MOBIC increases the negative effect of cyclosporine on kidney function, while reducing the impact of furosemide (Lasix) and thiazide diuretics.
In addition, if you are taking oral blood thinners such as aspirin, warfarin (Coumadin), or clopidogrel (Plavix), you should avoid MOBIC because it also thins the blood. Excessive blood thinning could lead to bleeding.
Also, taking corticosteroids such as prednisone can also increase your bleeding risk.
Those with a history of asthma attacks, hives, or other allergic reactions to aspirin and other NSAIDS should avoid taking MOBIC.
If you take aspirin with this medicine, there could be an increased risk of developing a gastrointestinal ulcer, and MOBIC may reduce the effectiveness of aspirin.
People may increase their risk of getting stomach ulcers if they have more than three alcoholic beverages a day while using MOBIC or other NSAIDS.
MOBIC may not work as well if you use cholestyramine (Questran), colestipol (Colestid) and colesevelam (Welchol), since these drugs prevent its absorption from the intestines.
Finally, MOBIC contains sorbitol, and combining sodium polystyrene sulfonate (Kayexalate) with sorbitol may cause fatal intestinal necrosis.
Therefore, it's extremely important that you do not combine this medicine with Kayexalate.
MOBIC and Alcohol
Avoid drinking alcohol while taking MOBIC, since it can increase the risk of stomach bleeding.
Proper Use of this medication
Generally speaking, the daily recommended dose of MOBIC is 7.5 mg.
Your doctor may increase the dosage to 15 mg.
MOBIC should be taken exactly as prescribed, at the lowest dose possible for your treatment and for the shortest time needed.
Take MOBIC with a glass of water. Swallow the pill whole; don't chew it or let it melt/dissolve in your mouth.
Take MOBIC with or without food. Taking it with food can help prevent an upset stomach.
Also, wait at least 30 minutes after taking MOBIC before lying down to help prevent an upset stomach.
It's important to take this and other medication as prescribed. If you feel you have taken too much get emergency help immediately.
Signs of overdose may include asthma-like symptoms, nausea, vomiting, gastritis, and upper abdominal pain or burning sensation.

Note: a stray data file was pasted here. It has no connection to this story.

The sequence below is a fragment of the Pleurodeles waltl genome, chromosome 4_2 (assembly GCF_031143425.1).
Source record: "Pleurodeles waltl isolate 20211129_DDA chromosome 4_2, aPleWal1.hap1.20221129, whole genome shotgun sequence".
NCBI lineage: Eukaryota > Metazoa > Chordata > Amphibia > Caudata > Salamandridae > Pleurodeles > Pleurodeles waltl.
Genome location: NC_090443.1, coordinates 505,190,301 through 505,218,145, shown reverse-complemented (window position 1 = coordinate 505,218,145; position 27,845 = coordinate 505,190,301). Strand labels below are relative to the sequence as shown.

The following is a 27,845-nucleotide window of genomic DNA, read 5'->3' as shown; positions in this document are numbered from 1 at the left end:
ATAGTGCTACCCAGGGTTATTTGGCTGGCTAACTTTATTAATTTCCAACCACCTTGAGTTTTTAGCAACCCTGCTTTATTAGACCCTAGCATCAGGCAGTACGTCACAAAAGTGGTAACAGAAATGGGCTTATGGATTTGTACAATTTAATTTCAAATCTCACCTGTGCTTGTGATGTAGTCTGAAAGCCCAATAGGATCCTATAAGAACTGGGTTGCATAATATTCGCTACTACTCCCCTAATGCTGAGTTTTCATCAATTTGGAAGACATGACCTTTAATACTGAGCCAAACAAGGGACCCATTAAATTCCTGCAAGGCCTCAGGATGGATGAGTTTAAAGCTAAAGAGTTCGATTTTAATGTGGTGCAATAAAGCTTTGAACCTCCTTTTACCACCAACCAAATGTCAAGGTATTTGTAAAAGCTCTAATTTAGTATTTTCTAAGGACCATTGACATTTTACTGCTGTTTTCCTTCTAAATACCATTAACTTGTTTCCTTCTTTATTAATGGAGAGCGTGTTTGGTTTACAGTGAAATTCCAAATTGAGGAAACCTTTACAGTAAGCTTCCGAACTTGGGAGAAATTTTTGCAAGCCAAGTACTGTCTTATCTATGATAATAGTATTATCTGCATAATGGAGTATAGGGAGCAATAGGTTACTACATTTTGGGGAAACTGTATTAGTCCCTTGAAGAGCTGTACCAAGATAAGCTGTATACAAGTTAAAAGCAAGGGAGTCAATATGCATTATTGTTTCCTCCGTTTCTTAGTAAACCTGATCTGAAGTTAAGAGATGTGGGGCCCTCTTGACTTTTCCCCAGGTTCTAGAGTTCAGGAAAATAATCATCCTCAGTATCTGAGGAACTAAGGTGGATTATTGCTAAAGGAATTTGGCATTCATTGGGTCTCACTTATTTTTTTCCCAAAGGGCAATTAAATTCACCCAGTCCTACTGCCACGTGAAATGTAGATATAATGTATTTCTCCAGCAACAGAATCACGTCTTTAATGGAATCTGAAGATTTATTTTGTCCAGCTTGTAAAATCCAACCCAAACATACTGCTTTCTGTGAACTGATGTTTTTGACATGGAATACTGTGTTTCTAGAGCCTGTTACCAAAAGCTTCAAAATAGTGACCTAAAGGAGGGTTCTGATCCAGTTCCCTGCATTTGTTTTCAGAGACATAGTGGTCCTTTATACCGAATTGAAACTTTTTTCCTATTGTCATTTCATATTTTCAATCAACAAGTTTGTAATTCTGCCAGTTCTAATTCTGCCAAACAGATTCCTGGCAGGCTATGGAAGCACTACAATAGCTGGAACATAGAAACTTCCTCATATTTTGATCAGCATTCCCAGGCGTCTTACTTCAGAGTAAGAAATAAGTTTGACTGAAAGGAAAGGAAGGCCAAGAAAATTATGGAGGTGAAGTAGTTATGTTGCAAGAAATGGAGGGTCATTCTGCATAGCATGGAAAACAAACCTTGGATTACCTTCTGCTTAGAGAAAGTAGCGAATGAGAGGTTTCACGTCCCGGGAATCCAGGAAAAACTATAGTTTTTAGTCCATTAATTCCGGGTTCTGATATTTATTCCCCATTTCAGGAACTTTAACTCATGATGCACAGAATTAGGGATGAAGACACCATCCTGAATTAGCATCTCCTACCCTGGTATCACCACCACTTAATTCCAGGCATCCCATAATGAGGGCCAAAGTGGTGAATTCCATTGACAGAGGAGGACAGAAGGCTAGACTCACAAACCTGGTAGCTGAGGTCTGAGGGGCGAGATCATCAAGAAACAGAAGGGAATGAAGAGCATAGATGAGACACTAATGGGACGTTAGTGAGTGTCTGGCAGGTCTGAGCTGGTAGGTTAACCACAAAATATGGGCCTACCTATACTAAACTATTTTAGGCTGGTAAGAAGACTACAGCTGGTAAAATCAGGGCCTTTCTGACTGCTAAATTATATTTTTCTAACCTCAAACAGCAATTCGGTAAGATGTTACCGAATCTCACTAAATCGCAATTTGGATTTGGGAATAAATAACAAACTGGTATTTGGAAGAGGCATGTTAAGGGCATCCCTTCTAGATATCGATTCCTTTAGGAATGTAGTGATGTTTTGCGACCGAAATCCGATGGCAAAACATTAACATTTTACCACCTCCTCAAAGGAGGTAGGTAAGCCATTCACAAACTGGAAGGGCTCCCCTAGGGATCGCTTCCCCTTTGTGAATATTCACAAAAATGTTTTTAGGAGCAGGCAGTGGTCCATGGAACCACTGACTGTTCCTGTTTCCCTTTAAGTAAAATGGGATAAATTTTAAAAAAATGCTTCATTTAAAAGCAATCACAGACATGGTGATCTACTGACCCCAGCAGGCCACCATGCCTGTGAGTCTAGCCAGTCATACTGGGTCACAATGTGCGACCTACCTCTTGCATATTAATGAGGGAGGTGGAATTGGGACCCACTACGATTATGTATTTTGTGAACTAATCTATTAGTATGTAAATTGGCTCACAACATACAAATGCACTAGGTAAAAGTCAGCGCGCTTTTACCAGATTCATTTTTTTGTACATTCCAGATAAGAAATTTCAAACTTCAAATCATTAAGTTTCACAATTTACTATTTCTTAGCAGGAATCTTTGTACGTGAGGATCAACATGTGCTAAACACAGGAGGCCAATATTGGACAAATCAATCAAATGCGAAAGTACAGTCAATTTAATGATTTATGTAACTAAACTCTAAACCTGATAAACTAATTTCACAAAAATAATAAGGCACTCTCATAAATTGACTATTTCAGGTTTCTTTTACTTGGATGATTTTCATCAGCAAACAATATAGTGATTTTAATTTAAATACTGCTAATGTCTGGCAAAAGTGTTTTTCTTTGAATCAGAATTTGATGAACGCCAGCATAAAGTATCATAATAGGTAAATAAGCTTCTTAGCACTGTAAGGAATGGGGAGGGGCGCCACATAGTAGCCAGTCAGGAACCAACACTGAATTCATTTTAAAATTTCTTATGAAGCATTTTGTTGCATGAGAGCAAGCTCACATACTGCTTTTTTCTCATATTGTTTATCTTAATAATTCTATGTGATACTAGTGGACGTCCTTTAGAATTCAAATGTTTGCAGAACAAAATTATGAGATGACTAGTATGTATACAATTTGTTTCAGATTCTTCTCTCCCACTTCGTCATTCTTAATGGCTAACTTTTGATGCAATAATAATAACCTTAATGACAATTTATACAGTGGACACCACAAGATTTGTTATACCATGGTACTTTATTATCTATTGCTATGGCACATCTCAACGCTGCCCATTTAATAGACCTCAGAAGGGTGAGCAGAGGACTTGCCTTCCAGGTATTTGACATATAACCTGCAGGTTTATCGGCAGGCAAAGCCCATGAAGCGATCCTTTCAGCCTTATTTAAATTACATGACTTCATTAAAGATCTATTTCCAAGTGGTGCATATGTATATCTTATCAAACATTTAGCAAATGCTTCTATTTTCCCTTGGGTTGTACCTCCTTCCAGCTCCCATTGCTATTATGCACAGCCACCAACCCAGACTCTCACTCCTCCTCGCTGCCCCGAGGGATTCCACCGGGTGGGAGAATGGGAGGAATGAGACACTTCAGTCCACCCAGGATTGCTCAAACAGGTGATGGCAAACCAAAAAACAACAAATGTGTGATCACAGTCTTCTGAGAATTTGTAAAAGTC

Missed Dose of MOBIC
If you accidentally miss a dose of MOBIC, take it as soon as you remember.
If you don't remember until the following day, skip the missed dose and continue with your regular dosing routine.
Never take a double dose of MOBIC.
Patients taking MOBIC may experience a wide array of side effects, including these less serious conditions:
- Heartburn, diarrhea
- Bloating, gas, constipation
- Upset stomach, nausea, vomiting
- Dizziness, headache
If you notice any signs of anaphylaxis (a severe allergic reaction), such as hives, difficulty breathing, swelling of your face, lips, tongue or throat, seek emergency assistance right away.
Quit taking MOBIC and call your doctor right away if you have any of the following problems:
- Chest pain, weakness, shortness of breath, slurred speech, problems with vision or balance
- Black, bloody, or tarry stools
- Coughing up blood or vomit that looks like coffee grounds
- Swelling or rapid weight gain
- Urinating less than usual or not at all
- Nausea, upper stomach pain, itching, loss of appetite, dark urine, clay-colored stools, or jaundice
- Skin rash, bruising, severe tingling, numbness, pain, muscle weakness
- Severe skin reaction, accompanied by fever, sore throat, swelling in your face or tongue, burning in your eyes, skin pain, followed by a red or purple skin rash that spreads (especially in the face or upper body) and causes blistering and peeling
Other serious problems may occur that are not part of the list, so it's a good idea to speak with your doctor about all the side effects.
The above information is an educational aid only. It is not intended as medical advice for individual conditions or treatments. Talk to your doctor, nurse or pharmacist before following any medical regimen to see if it is safe and effective for you.